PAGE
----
Trump’s crony socialism by tweet is still crony socialism. From Wolf Richter at wolfstreet.com:

Whacked by slow demand, Ford cancels plant in Mexico, shifts car production to existing plant in Mexico.

President-Elect Trump has been hounding individual businesses with his drive-by tweets, to knock them around some, get their shares to sink, and cut some “deals.” Last year, he singled out Ford, Carrier, Boeing, Lockheed Martin, Amazon, and others. Now companies have set up damage-control teams to prepare for and counter a hit of this type.

Today he singled out GM. It was automaker day. It started with a Trump drive-by tweet about threatening GM with a “big border tax” for importing its Chevy Cruze from Mexico:

General Motors is sending Mexican made model of Chevy Cruze to U.S. car dealers-tax free across border. Make in U.S.A. or pay big border tax!

But he got the facts wrong, and GM’s damage-control team instantly retorted:

General Motors manufactures the Chevrolet Cruze sedan in Lordstown, Ohio. All Chevrolet Cruze sedans sold in the U.S. are built in GM’s assembly plant in Lordstown, Ohio. GM builds the Chevrolet Cruze hatchback for global markets in Mexico, with a small number sold in the U.S.

Reality is this: Demand for GM cars has been swooning, and inventories on dealer lots have been ballooning. For example, at the end of November, dealers sat on 127 days’ supply of Cruze models, more than double a healthy level, after sales had plunged 18%. In November, GM had announced the first wave of layoffs. In December, it followed up by announcing 10,000 layoffs and five plant closings [read… “Car Recession” Bites GM: Inventory Glut, Layoffs, Plant Shutdowns].

To continue reading: Trump Tweets, Ford & GM Counter, their Shares Jump, the Peso Plunges, but the Jobs Won’t “Come Back” to the USA

Another Volt… Called The Bolt, by Eric Peters

Eric Peters is a libertarian and an analyst of the automobile industry, and he does a great job on both fronts. From Peters on a guest post at theburningplatform.com:

Why does GM continue to throw money at electric cars?

Perhaps because it’s not their money.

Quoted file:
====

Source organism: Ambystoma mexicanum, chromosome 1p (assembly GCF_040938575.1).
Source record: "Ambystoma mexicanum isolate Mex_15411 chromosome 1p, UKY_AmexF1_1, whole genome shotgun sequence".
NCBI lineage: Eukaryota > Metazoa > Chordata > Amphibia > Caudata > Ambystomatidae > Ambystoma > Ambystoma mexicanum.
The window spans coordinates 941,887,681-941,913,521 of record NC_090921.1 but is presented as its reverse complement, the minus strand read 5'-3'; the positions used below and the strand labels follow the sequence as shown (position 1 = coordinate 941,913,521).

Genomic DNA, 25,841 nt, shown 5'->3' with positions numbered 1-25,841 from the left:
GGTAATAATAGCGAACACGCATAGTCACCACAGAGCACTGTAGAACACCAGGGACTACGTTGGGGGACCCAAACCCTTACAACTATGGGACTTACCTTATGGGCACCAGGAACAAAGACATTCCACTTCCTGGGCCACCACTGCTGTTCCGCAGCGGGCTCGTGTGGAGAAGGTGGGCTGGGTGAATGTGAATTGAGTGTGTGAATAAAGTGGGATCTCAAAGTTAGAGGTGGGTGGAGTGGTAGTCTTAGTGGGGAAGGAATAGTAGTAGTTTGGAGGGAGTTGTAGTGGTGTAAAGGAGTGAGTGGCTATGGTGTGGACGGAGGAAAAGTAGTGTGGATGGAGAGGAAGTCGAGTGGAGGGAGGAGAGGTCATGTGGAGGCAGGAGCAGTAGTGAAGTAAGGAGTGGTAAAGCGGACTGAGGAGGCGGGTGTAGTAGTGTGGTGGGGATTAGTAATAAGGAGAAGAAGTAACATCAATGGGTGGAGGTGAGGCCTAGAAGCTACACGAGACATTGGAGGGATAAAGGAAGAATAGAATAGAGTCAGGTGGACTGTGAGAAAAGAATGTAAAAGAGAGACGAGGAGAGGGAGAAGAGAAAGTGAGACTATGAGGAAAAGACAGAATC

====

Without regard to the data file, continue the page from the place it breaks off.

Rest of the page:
It’s yours. And mine.

In the form of apparently endless taxpayer-extorted “help” (via federal taxation) to spur the design and manufacture of vehicles that have to be given away at a loss because – channeling Donald Trump – they are losers.

First the Volt – so few of which were offloaded (“sold” would be an affront to honest English) GM had to idle the plant devoted to their assembly. Then GM doubled-down and ginned up the ELR – a Volt dressed in Cadillac duds that was the ultimate dud. So few of them were offloaded (no surprise, given each one cost twice what a Volt listed for) it made the Volt seem like a bases-loaded homer.

Now comes the Bolt.

Another $30,000 (that’s after the $7,500 federal direct-to-the”buyer” bribe) automotive Turducken that’s inferior in every way function can be measured to a 1984 Yugo.

The Yugo had an eight gallon fuel tank and averaged 38 MPG – giving it a range of about 304 miles. Its cost when new was about $3,600 in 1984 dollars – the equivalent of about $8,200 today.

The government didn’t have to bribe anyone to buy a Yugo. Punchlines aside, people freely exchanged their money (not other people’s money) for them.

It could be refueled in less than five minutes. Using the heater or the headlights did not gimp the range.

It weighed 1,543 pounds.

Now (30 years later) behold the Bolt.

Its battery pack weighs 960 pounds – more than half what the entire Yugo weighed (with a full tank of gas). GM spokesmen beam that you can put 50 miles of range into those batteries after only 30 minutes of waiting.

A full charge is possible after a mere nine hours.

The car itself, a subcompact, weighs 3,580 pounds – twice (and then some) what a Yugo weighed and about as much as a current mid-sized IC car such as a Honda Accord or Toyota Camry weighs.

It probably goes faster than a Yugo – which had a top speed of about 84 MPH. But – like all electric cars – not for very long.

The faster you go in an electric car, the less far you’ll go. Range declines as velocity increases. Few car journalists – whether out of ignorance, laziness or fear – ever disclose this inconvenient truth.

To continue reading: Another Volt…Called The Bolt